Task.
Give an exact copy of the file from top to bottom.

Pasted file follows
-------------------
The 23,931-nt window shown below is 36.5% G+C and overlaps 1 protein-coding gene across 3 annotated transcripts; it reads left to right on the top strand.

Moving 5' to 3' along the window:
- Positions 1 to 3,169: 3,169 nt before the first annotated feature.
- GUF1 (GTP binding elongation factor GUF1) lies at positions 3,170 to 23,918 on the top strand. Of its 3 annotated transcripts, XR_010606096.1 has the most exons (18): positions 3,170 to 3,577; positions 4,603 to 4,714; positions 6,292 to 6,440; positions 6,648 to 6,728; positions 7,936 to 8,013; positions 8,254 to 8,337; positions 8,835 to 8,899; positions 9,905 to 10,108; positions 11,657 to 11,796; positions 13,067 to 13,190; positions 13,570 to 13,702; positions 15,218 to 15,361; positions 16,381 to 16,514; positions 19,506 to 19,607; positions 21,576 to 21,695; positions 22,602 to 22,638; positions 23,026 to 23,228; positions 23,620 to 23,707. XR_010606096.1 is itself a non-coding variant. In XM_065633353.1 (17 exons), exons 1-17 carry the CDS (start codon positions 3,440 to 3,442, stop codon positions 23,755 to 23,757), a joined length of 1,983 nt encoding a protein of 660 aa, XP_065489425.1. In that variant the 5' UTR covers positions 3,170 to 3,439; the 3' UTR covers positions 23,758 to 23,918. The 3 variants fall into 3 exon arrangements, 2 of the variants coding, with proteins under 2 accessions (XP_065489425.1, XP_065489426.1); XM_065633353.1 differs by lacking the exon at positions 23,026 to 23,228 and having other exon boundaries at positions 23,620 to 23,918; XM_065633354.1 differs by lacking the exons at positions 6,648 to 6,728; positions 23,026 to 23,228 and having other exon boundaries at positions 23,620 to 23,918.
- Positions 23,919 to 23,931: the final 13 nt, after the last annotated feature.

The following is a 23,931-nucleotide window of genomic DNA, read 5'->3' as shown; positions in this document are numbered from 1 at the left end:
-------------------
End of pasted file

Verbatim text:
The 23,931-nt window shown below is 36.5% G+C and overlaps 1 protein-coding gene across 3 annotated transcripts; it reads left to right on the top strand.

Moving 5' to 3' along the window:
- Positions 1 to 3,169: 3,169 nt before the first annotated feature.
- GUF1 (GTP binding elongation factor GUF1) lies at positions 3,170 to 23,918 on the top strand. Of its 3 annotated transcripts, XR_010606096.1 has the most exons (18): positions 3,170 to 3,577; positions 4,603 to 4,714; positions 6,292 to 6,440; positions 6,648 to 6,728; positions 7,936 to 8,013; positions 8,254 to 8,337; positions 8,835 to 8,899; positions 9,905 to 10,108; positions 11,657 to 11,796; positions 13,067 to 13,190; positions 13,570 to 13,702; positions 15,218 to 15,361; positions 16,381 to 16,514; positions 19,506 to 19,607; positions 21,576 to 21,695; positions 22,602 to 22,638; positions 23,026 to 23,228; positions 23,620 to 23,707. XR_010606096.1 is itself a non-coding variant. In XM_065633353.1 (17 exons), exons 1-17 carry the CDS (start codon positions 3,440 to 3,442, stop codon positions 23,755 to 23,757), a joined length of 1,983 nt encoding a protein of 660 aa, XP_065489425.1. In that variant the 5' UTR covers positions 3,170 to 3,439; the 3' UTR covers positions 23,758 to 23,918. The 3 variants fall into 3 exon arrangements, 2 of the variants coding, with proteins under 2 accessions (XP_065489425.1, XP_065489426.1); XM_065633353.1 differs by lacking the exon at positions 23,026 to 23,228 and having other exon boundaries at positions 23,620 to 23,918; XM_065633354.1 differs by lacking the exons at positions 6,648 to 6,728; positions 23,026 to 23,228 and having other exon boundaries at positions 23,620 to 23,918.
- Positions 23,919 to 23,931: the final 13 nt, after the last annotated feature.

The following is a 23,931-nucleotide window of genomic DNA, read 5'->3' as shown; positions in this document are numbered from 1 at the left end: